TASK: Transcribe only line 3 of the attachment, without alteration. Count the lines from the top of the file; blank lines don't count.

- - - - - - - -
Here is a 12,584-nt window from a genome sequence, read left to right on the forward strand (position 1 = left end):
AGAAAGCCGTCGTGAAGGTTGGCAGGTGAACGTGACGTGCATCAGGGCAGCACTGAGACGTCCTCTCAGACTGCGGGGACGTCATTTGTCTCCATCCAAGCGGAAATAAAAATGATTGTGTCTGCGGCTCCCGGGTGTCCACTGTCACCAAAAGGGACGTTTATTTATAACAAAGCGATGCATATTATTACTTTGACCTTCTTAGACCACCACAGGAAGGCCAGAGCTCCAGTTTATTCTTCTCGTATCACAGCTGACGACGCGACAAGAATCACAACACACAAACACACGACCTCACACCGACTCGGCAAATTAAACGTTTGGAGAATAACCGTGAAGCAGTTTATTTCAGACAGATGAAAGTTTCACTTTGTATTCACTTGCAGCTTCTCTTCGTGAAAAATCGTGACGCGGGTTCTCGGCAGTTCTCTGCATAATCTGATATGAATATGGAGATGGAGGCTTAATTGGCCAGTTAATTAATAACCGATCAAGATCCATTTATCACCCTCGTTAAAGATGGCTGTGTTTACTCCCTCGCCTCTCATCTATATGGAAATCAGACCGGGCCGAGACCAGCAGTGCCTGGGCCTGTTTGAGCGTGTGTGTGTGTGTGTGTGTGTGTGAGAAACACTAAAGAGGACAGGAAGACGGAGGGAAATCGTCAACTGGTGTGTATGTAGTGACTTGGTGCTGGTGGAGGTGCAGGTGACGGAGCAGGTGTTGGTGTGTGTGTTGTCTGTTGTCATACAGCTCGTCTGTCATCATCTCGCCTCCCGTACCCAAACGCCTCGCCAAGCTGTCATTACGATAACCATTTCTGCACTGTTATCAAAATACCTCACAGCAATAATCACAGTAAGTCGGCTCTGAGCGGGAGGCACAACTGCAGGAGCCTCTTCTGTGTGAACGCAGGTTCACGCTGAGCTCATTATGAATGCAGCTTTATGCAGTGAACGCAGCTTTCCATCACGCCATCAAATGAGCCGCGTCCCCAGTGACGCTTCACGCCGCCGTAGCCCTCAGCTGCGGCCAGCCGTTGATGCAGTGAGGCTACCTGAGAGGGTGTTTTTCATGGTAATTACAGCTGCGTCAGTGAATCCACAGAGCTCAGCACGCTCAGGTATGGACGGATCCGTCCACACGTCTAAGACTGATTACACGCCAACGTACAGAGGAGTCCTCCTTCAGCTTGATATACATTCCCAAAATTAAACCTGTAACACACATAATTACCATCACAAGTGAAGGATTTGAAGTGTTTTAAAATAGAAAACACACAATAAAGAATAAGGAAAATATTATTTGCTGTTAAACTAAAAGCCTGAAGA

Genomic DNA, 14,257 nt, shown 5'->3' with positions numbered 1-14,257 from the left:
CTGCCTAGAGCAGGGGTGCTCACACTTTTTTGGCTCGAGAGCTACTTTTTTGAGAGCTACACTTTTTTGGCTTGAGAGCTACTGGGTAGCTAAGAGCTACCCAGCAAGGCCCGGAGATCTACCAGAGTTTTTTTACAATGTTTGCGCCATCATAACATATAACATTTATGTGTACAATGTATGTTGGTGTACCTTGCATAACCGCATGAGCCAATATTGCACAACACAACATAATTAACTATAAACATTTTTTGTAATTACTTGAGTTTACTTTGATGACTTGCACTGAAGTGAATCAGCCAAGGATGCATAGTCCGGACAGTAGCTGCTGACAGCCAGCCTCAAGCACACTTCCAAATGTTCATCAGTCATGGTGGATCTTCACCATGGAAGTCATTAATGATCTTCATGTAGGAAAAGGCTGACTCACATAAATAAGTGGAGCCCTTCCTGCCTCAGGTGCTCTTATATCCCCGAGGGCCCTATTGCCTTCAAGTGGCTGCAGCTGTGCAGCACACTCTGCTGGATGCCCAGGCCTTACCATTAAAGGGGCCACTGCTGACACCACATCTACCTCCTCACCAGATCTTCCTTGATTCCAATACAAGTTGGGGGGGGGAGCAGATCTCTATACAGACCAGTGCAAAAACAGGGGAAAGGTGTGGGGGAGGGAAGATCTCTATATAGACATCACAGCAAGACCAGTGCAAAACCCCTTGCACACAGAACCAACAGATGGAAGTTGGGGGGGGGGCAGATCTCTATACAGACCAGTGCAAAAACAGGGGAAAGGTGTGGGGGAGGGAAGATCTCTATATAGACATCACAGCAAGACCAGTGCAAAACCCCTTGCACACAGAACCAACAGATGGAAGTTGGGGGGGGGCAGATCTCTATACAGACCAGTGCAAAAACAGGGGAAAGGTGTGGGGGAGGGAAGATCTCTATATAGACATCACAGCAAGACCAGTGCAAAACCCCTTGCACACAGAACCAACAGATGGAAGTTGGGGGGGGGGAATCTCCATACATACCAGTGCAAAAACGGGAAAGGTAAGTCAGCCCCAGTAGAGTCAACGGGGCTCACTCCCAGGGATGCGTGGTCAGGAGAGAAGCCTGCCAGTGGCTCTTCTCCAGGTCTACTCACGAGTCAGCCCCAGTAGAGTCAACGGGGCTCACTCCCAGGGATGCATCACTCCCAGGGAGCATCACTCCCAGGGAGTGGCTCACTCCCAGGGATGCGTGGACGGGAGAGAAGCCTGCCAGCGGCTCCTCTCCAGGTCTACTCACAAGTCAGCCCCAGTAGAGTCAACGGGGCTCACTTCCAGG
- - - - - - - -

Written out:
Genomic DNA, 14,257 nt, shown 5'->3' with positions numbered 1-14,257 from the left: